To help start Rick's main reason for this topic. Some cool items you can do to convert your SM over to FP. Completley gut the car of wiring including the stock dash completely. I like to run Electromotive but there are other good stand alone ECU's as well. This way you can make a very simple and basic wiring harness and completely tune your engine for max performance. This is a great investment in your FP build because no matter what you do engine wise, you can always keep this ECU and retune as engines change. No special computers, just purpose built tuning.

By the way, Jon is planning on putting the hardtop on that MX5 in GTL I've heard.

RHarris Verified Driver Made Donation to Website
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Thanks Jesse,
I think I am going to start a new topic specifically for the SM to FP conversion.
I believe we covered the differences.

Thanks for the clarification Tyler. I just ASSumed that the MX-5 GTL was a tub. I stand corrected. [Smile]

--------------------
Rick Harris
F Production - A place for 1.6 Miata's

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2008 F Production National Champion

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No disrespect intended....but why would you want to switch from SM with great, close racing to go to FP? Today at the Sebring National there was one FP Miata and not many more FP cars period? All were grouped with EP, etc and were spread out with very little wheel to wheel racing.

--------------------
Paul McLester

RHarris Verified Driver Made Donation to Website
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None taken. [Smile] I will agree with you 100%. You show up at with a SM at any track any time and you have a big group to race with.

Many of us have been asked by fellow SM competitors about what it would take to go racing in Production. Jim Daniels has had some inquiries thus the base reason to start this forum. Another reason is that FP only authorizes one engine and that's the 1.6 so this is just an option for a place for the 1.6 to graduate to, that's all. [Smile]

JD, would you care to elaborate on this subject?

--------------------
Rick Harris
F Production - A place for 1.6 Miata's

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racerfink Verified Driver
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Could I take my SM and run both classes on the same weekend? At the Turkey Trot in Sebring, on a brand new set of R888's, I ran lap times comparable to the first place finisher in FProd. I ran tenth in the first SM race, and 11th in the second, four seconds a lap off the pace.

Paul, the chance to win races and a regional championship, for the same exact amount of money that I'm spending now is a big plus, especially to potential sponsors.

--------------------
'90 Spec Miata
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springfielddyno Verified Driver
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quote:
Originally posted by racerfink:
Could I take my SM and run both classes on the same weekend? At the Turkey Trot in Sebring, on a brand new set of R888's, I ran lap times comparable to the first place finisher in FProd. I ran tenth in the first SM race, and 11th in the second, four seconds a lap off the pace.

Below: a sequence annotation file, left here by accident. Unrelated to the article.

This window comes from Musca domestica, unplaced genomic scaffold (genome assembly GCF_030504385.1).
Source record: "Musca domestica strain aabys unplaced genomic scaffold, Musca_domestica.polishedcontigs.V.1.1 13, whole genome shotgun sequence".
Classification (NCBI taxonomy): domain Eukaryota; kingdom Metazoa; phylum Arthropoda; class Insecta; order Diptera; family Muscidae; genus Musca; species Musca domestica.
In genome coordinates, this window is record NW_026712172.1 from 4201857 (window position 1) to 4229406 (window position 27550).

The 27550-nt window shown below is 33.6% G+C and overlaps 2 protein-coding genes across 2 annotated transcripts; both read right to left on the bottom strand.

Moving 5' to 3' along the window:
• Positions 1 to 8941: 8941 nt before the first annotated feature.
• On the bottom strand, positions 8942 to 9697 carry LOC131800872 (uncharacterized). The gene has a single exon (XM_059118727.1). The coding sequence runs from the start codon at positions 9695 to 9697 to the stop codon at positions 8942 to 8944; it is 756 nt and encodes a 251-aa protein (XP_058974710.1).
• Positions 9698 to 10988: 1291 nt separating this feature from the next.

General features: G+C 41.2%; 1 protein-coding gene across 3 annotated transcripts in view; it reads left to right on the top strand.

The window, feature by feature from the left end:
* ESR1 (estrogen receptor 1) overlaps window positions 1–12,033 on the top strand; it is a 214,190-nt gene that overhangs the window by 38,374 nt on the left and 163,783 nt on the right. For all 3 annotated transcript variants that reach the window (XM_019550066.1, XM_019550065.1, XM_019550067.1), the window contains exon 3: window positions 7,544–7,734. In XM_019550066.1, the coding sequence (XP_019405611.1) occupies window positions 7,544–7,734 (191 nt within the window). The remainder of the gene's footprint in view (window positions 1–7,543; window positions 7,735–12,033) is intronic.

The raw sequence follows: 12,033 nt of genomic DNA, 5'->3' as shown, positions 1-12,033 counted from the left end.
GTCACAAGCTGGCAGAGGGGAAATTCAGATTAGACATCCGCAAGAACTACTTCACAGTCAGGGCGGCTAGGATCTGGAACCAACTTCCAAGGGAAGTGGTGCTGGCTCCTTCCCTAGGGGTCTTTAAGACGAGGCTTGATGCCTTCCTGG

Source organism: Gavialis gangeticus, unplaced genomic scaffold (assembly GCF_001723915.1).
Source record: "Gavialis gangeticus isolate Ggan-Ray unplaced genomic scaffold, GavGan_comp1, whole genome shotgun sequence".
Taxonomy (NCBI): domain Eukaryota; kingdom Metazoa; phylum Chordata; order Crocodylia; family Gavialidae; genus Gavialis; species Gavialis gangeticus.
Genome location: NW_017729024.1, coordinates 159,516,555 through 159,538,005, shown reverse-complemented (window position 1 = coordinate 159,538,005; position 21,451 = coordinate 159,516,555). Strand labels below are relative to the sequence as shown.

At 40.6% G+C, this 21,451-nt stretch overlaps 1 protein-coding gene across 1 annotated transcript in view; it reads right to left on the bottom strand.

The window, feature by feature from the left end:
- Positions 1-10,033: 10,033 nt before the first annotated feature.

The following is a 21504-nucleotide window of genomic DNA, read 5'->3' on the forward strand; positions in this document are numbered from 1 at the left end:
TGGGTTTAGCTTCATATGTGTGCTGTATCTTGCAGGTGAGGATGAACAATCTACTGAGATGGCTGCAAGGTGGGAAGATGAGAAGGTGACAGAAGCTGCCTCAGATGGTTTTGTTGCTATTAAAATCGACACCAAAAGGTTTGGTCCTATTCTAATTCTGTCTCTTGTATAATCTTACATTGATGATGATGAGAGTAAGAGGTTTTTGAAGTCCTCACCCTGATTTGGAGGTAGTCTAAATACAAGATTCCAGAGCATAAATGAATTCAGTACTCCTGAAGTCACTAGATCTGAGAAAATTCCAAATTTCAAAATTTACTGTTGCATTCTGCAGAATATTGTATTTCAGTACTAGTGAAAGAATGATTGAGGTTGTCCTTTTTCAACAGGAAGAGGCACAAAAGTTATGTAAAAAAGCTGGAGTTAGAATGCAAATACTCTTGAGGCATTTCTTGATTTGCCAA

Paul, the chance to win races and a regional championship, for the same exact amount of money that I'm spending now is a big plus, especially to potential sponsors.

Trust me, it's not like that in all the divisions [Wink] At least not in the National's... Prod guys are much less likely to run regional races.

Yes, you can build a 1.6 that is FP and SM legal... You'll be perhaps 4 seconds/lap off pace in FP...

--------------------
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RHarris Verified Driver Made Donation to Website
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quote:
Originally posted by racerfink:
Could I take my SM and run both classes on the same weekend? At the Turkey Trot in Sebring, on a brand new set of R888's, I ran lap times comparable to the first place finisher in FProd. I ran tenth in the first SM race, and 11th in the second, four seconds a lap off the pace.

Paul, the chance to win races and a regional championship, for the same exact amount of money that I'm spending now is a big plus, especially to potential sponsors.

I checked with a National Tech inspector and the only thing we could come up with is the fact you need a Fire System and not just a fire bottle for Production.
Also, we many need to check to make sure it's OK tor run DOT tires in the production class. At first glance I don't think there are any issues but we need to make sure.
You put some 8" slicks on your SM and that's probably worth up to a couple of seconds off your current SM lap times. Do some tire temps and maybe a little camber adjustment and you will have a blast. Just guessing and not a show stopper, but you probably don't need as much camber with the slicks as you would with DOT's.

--------------------
Rick Harris
F Production - A place for 1.6 Miata's

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RHarris Verified Driver Made Donation to Website
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Another item you could do without too much effort is get rid of all your lead in your SM. If your racing a 1990 I am sure you have some added ballast. However, that will probably mess up your cross%. Using a stock transmission you can weigh in for F Production at 2079. [thumbsup]

It would take some testing on the scales at your shop but once you get it down, you could make those subtle those changes at the track between qualifying/races.

--------------------
Rick Harris
F Production - A place for 1.6 Miata's

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2008 F Production National Champion

David Dewhurst
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Does the production car class rule "dual braking systems are required" mean two seperate master cylinders are required?

--------------------
Have Fun [Wink]

David Dewhurst
CenDiv
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Spec Miata #14

FireballPhil